Two men are ushering in the New Year in a novel manner.
Last Saturday night, Mr R. Subramaniam and Mr G. Suresh Kumar set out on a 200km walk, organised as Singapore marks its bicentennial this year. They have walked non-stop and taken breaks only for food and to go to the toilet.
The endeavour is clearly no walk in the park, though the route begins and ends at East Coast Park.
Mr Subramaniam and Mr Suresh are the final two of eight walkers who started the walk. Six dropped out along the way due to reasons such as fatigue and foot blisters.
Another 140 attempted just part of the distance, either on their own or as part of a team relay.
The Straits Times spoke to the two veteran walkers yesterday when they made a quick stop for breakfast. They had 40km more to go, and were aiming to finish the walk by 8pm yesterday.
Said Mr Subramaniam, 55: "You tell anyone you're planning to walk 200km, they'll tell you you're crazy.
"(But) being a Singaporean, the bicentennial year is significant. This is the first such long-distance walk to be organised in Singapore, so I'm thankful to be able to join."
Mr Suresh, 46, is a Malaysian and has been friends with Mr Subramaniam for over 25 years. In preparation for this walk, they joined the Standard Chartered Singapore Marathon earlier last month, which they completed in about 5hr 40min.
Mr Subramaniam has represented Singapore in competitions such as the World Masters Athletics Championship in Perth in 2016 and in Daegu, South Korea, the following year. He walks about 150km a week and said he "can walk faster than most can run". On a regular day, he has no problems walking 5km in 30 minutes or less.
Though the two friends are no stranger to long distance race-walking - they took part in a 210km walk last March that ran over four days, starting from the Batu Caves in Kuala Lumpur to Maran, Pahang - the current effort is the first time they are going without designated rest or breaks to sleep.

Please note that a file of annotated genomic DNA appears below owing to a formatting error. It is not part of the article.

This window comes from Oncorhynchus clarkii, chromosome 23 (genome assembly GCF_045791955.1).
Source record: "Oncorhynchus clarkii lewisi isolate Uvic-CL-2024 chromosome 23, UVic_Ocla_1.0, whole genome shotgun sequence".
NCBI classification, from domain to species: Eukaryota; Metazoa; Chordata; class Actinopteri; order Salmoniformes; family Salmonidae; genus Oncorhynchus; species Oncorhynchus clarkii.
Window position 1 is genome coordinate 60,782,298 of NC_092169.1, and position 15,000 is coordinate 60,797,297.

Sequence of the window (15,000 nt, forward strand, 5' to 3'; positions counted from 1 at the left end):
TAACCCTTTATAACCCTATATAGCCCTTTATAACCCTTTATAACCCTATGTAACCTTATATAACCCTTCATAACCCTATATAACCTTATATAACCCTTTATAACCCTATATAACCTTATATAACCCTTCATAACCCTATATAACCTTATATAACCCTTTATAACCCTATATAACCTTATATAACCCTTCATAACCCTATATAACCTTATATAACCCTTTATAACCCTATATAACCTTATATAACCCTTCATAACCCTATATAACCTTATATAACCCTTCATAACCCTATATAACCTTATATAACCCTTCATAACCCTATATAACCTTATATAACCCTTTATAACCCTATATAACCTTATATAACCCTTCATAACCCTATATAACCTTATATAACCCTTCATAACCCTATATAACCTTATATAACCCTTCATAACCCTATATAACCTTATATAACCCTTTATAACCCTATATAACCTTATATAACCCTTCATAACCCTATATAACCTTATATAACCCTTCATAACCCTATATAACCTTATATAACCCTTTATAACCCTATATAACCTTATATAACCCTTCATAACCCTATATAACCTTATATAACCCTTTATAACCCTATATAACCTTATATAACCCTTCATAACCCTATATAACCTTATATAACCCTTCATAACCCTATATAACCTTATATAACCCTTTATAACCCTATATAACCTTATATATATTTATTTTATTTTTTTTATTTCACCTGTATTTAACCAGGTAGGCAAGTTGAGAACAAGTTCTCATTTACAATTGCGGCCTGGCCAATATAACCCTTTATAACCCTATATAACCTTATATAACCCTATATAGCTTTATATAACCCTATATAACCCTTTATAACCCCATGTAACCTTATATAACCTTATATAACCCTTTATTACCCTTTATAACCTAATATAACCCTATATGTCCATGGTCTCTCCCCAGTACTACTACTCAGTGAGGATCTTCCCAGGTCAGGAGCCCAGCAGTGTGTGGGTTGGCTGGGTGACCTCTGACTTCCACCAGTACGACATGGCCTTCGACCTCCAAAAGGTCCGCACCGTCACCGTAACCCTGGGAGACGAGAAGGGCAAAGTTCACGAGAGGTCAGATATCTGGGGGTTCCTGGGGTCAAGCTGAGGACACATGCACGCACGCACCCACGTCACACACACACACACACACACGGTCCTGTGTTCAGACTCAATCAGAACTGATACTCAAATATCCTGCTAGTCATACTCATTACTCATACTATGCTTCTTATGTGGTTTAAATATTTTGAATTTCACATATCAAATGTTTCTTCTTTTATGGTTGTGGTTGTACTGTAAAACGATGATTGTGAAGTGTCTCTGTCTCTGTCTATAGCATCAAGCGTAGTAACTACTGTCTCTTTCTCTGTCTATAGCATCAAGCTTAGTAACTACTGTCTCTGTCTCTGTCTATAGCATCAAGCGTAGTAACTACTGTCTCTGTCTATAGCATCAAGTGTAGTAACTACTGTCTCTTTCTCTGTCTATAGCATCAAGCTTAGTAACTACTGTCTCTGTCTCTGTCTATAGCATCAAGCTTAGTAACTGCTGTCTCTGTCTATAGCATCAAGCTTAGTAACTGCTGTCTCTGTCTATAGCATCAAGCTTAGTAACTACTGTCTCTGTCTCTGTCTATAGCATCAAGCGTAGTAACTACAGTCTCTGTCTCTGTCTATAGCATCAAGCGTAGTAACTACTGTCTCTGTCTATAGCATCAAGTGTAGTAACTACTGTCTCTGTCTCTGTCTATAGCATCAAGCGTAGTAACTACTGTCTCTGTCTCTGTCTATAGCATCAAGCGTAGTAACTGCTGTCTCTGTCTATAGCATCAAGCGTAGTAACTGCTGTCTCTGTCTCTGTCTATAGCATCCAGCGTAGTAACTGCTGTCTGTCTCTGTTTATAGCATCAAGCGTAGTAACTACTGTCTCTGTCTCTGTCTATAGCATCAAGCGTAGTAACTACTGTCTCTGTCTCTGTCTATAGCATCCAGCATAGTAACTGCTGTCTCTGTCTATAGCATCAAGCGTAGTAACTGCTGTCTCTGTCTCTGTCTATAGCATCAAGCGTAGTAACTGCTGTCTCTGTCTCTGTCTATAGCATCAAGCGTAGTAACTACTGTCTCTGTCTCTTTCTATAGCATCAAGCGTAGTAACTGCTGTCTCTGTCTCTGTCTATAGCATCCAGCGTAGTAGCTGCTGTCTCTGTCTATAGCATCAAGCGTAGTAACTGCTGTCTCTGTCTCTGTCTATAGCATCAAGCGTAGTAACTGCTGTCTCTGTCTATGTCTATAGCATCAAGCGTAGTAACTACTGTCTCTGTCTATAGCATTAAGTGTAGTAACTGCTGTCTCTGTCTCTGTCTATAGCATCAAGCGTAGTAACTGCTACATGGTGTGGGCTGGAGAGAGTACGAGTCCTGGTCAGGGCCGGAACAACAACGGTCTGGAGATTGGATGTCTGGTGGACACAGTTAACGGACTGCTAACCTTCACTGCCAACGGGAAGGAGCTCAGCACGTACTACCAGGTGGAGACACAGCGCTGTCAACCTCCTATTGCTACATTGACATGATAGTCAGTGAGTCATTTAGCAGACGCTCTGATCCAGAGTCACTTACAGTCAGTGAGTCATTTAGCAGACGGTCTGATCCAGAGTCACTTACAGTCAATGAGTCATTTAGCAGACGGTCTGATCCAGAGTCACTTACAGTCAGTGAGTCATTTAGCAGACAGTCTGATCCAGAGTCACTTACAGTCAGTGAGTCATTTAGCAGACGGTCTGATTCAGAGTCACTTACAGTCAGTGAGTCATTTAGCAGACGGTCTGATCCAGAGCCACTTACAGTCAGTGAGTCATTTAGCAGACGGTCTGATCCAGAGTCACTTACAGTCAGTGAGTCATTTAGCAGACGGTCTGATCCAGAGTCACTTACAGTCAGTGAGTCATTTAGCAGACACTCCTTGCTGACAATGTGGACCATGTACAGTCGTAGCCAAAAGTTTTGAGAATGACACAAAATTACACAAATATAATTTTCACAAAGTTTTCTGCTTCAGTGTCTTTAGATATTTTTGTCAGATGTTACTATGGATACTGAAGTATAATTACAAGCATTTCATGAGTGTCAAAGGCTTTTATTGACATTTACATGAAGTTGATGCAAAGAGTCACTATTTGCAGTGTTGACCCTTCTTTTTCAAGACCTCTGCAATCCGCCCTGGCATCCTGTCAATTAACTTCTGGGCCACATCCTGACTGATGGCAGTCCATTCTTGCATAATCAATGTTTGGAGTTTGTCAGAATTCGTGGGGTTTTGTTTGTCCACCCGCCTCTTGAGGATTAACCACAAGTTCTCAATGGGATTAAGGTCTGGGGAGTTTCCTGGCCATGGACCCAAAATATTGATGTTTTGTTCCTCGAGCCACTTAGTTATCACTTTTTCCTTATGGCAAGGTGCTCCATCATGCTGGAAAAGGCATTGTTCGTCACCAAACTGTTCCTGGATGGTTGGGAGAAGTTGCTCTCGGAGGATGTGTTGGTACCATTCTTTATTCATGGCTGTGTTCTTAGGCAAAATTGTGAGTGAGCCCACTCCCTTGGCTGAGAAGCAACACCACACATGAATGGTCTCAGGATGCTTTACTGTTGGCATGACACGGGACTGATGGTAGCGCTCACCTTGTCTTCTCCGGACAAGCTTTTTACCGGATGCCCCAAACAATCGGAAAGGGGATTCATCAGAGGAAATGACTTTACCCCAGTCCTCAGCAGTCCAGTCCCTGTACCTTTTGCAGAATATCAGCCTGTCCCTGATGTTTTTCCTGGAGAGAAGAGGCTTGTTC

It's also better for us to keep moving. When we sit down for a long time, the aches and cramps start to come.
MR R. SUBRAMANIAM, on not disrupting the momentum of the walk.
Mr Subramaniam has four pairs of shoes and socks to change along the way, and Mr Suresh has three. But they have not been able to change their foot gear since starting because of severe blisters.
"I'm scared to take off my shoes - I don't want to see the mess," said Mr Subramaniam, half in jest.
He added: "It's also better for us to keep moving. When we sit down for a long time, the aches and cramps start to come."
Mr Suresh said: "Though I'm from Malaysia, I'm very happy and honoured to be a part of Singapore's bicentennial history.
"We haven't slept since Saturday, so we may be 'counting down early' tonight."
The walk was jointly organised by the Geylang Serai Citizens' Consultative Committee, Singapore Masters Athletics and Geylang Serai Inter-Racial and Religious Confidence Circle, and supported by the National Parks Board.
Marine Parade GRC MP Fatimah Lateef, who came up with the idea for the bicentennial walk, said: "We wanted to be inclusive - people living in private estates and HDB flats joined - and we also managed to attract quite a number of mature walkers. That is a good analogy for Singapore's resilience over the years."